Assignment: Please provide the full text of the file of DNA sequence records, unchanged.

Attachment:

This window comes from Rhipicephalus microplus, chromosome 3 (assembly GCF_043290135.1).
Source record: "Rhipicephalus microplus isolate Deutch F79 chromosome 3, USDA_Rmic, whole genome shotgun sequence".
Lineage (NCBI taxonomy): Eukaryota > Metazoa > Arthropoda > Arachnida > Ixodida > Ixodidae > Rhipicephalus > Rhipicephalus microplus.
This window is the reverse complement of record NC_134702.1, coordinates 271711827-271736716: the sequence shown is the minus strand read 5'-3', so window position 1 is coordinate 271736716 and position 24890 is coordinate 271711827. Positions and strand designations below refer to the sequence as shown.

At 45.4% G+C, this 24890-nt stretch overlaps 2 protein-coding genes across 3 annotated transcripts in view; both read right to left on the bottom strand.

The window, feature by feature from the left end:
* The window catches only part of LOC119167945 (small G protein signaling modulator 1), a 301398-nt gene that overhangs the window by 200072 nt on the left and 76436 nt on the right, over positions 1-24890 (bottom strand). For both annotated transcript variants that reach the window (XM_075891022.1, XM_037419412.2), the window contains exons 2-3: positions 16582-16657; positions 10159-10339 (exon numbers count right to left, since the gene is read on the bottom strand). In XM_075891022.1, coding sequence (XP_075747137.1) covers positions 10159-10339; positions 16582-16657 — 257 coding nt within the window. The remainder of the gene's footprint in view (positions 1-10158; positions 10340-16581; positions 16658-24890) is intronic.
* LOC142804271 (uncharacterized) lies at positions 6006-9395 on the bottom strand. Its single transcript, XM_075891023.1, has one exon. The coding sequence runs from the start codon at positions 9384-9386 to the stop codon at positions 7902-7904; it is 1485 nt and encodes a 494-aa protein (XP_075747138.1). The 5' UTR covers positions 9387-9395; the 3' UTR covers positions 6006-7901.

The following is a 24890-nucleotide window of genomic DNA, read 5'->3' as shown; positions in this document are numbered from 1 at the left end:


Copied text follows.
This window comes from Rhipicephalus microplus, chromosome 3 (assembly GCF_043290135.1).
Source record: "Rhipicephalus microplus isolate Deutch F79 chromosome 3, USDA_Rmic, whole genome shotgun sequence".
Lineage (NCBI taxonomy): Eukaryota > Metazoa > Arthropoda > Arachnida > Ixodida > Ixodidae > Rhipicephalus > Rhipicephalus microplus.
This window is the reverse complement of record NC_134702.1, coordinates 271711827-271736716: the sequence shown is the minus strand read 5'-3', so window position 1 is coordinate 271736716 and position 24890 is coordinate 271711827. Positions and strand designations below refer to the sequence as shown.

At 45.4% G+C, this 24890-nt stretch overlaps 2 protein-coding genes across 3 annotated transcripts in view; both read right to left on the bottom strand.

The window, feature by feature from the left end:
* The window catches only part of LOC119167945 (small G protein signaling modulator 1), a 301398-nt gene that overhangs the window by 200072 nt on the left and 76436 nt on the right, over positions 1-24890 (bottom strand). For both annotated transcript variants that reach the window (XM_075891022.1, XM_037419412.2), the window contains exons 2-3: positions 16582-16657; positions 10159-10339 (exon numbers count right to left, since the gene is read on the bottom strand). In XM_075891022.1, coding sequence (XP_075747137.1) covers positions 10159-10339; positions 16582-16657 — 257 coding nt within the window. The remainder of the gene's footprint in view (positions 1-10158; positions 10340-16581; positions 16658-24890) is intronic.
* LOC142804271 (uncharacterized) lies at positions 6006-9395 on the bottom strand. Its single transcript, XM_075891023.1, has one exon. The coding sequence runs from the start codon at positions 9384-9386 to the stop codon at positions 7902-7904; it is 1485 nt and encodes a 494-aa protein (XP_075747138.1). The 5' UTR covers positions 9387-9395; the 3' UTR covers positions 6006-7901.

The following is a 24890-nucleotide window of genomic DNA, read 5'->3' as shown; positions in this document are numbered from 1 at the left end: